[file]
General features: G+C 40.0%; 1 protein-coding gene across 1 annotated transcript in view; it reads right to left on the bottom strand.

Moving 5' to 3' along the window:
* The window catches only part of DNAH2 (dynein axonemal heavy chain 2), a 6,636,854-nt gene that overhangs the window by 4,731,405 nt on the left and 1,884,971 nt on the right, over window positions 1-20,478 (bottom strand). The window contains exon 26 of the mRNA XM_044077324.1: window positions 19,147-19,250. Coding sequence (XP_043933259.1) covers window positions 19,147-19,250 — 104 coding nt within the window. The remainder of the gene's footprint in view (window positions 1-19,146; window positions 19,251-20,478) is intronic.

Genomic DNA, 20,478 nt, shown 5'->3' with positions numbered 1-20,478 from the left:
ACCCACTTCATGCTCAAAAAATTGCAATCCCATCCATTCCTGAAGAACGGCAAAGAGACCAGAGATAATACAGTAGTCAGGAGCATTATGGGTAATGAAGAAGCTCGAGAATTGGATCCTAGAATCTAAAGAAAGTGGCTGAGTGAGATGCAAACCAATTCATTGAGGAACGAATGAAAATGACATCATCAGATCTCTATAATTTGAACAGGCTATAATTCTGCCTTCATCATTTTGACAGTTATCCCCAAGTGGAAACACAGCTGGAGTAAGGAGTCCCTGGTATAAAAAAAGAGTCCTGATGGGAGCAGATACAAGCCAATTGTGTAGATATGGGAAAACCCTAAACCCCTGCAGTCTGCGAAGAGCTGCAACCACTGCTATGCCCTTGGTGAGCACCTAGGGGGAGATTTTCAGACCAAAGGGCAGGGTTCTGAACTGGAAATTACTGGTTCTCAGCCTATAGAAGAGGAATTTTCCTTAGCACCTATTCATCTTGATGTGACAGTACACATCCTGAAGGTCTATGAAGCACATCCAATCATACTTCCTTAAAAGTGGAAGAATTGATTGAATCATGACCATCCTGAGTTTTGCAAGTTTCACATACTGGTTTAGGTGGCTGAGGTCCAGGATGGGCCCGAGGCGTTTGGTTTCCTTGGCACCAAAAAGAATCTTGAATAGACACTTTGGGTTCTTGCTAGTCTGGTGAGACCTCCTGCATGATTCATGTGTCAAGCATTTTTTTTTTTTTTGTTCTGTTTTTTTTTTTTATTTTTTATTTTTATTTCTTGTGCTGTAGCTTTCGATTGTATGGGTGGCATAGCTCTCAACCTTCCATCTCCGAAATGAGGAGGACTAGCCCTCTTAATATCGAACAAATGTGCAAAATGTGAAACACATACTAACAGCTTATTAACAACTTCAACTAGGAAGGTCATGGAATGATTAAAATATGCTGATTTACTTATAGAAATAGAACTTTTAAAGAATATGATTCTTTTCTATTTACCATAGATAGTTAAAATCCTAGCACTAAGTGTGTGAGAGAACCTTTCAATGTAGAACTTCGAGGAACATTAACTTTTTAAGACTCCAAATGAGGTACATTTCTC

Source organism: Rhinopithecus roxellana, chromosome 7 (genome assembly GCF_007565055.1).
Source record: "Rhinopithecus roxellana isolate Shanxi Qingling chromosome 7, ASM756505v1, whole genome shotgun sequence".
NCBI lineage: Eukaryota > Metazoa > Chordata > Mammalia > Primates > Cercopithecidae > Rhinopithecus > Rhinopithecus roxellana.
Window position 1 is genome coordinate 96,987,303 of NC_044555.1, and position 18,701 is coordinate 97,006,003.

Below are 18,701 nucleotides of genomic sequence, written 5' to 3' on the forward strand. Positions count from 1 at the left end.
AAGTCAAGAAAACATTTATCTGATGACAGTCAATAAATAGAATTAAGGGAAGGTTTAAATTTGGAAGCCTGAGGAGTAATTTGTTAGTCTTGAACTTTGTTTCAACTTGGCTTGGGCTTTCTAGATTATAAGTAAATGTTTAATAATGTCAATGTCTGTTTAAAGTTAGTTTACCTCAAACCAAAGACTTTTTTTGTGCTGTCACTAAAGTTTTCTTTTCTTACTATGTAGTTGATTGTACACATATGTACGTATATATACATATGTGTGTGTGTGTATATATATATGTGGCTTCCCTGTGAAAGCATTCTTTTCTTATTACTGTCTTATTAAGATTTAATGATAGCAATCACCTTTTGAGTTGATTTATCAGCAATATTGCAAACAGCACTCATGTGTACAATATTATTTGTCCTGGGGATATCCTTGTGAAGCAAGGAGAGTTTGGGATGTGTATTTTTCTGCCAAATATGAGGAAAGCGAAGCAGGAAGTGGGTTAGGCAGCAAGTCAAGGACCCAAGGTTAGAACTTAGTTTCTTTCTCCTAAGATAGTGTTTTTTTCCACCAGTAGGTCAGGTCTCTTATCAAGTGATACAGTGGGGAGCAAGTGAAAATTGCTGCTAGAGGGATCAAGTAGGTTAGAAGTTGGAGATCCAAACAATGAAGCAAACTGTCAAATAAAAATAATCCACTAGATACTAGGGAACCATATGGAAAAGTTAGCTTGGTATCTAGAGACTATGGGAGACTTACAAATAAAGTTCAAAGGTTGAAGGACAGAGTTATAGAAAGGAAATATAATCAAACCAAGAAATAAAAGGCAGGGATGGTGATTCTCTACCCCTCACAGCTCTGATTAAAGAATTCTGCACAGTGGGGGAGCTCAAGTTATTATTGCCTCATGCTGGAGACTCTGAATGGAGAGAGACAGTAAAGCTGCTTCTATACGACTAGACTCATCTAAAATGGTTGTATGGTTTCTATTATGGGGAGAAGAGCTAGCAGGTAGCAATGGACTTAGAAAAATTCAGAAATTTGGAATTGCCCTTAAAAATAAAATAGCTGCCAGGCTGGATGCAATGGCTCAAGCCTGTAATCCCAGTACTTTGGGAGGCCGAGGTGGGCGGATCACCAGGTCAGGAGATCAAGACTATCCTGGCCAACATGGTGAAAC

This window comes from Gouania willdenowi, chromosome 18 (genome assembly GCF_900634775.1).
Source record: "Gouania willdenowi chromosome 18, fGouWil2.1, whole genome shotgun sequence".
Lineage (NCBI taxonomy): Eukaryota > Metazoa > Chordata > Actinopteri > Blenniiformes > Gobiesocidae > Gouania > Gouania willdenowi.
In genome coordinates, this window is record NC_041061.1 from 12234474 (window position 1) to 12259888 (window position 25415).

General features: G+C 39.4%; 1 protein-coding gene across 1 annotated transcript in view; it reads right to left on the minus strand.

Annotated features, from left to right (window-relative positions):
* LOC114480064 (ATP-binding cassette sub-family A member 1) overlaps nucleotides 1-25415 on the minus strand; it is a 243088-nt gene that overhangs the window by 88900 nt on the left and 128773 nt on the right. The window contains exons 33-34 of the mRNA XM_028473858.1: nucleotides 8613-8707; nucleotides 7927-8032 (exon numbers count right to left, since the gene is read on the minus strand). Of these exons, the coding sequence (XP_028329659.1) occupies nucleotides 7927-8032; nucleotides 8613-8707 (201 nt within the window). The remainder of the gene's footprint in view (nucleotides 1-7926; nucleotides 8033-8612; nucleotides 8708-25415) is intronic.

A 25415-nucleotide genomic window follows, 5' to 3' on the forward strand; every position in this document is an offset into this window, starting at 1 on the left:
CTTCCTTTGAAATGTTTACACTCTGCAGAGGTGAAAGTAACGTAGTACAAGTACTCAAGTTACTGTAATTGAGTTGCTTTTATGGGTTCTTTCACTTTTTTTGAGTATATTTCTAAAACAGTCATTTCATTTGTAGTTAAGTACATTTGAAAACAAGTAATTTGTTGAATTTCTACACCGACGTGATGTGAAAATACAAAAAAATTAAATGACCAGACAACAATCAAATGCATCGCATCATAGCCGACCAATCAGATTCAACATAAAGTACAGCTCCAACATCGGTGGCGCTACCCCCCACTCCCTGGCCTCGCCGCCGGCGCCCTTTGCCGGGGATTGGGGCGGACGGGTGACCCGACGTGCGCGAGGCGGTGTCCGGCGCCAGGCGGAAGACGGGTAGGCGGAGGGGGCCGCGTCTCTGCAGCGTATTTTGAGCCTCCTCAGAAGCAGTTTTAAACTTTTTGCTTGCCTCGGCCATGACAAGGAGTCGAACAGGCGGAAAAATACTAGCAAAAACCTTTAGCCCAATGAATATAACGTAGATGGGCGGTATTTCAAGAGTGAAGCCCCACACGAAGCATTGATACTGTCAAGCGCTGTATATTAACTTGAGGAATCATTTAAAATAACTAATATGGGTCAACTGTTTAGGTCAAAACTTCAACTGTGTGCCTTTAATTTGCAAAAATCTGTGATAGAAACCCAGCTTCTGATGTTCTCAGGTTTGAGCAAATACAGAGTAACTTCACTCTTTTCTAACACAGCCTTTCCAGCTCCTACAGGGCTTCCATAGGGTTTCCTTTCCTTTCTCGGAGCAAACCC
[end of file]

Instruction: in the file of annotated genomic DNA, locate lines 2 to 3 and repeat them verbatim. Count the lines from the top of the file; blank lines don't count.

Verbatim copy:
Moving 5' to 3' along the window:
* The window catches only part of DNAH2 (dynein axonemal heavy chain 2), a 6,636,854-nt gene that overhangs the window by 4,731,405 nt on the left and 1,884,971 nt on the right, over window positions 1-20,478 (bottom strand). The window contains exon 26 of the mRNA XM_044077324.1: window positions 19,147-19,250. Coding sequence (XP_043933259.1) covers window positions 19,147-19,250 — 104 coding nt within the window. The remainder of the gene's footprint in view (window positions 1-19,146; window positions 19,251-20,478) is intronic.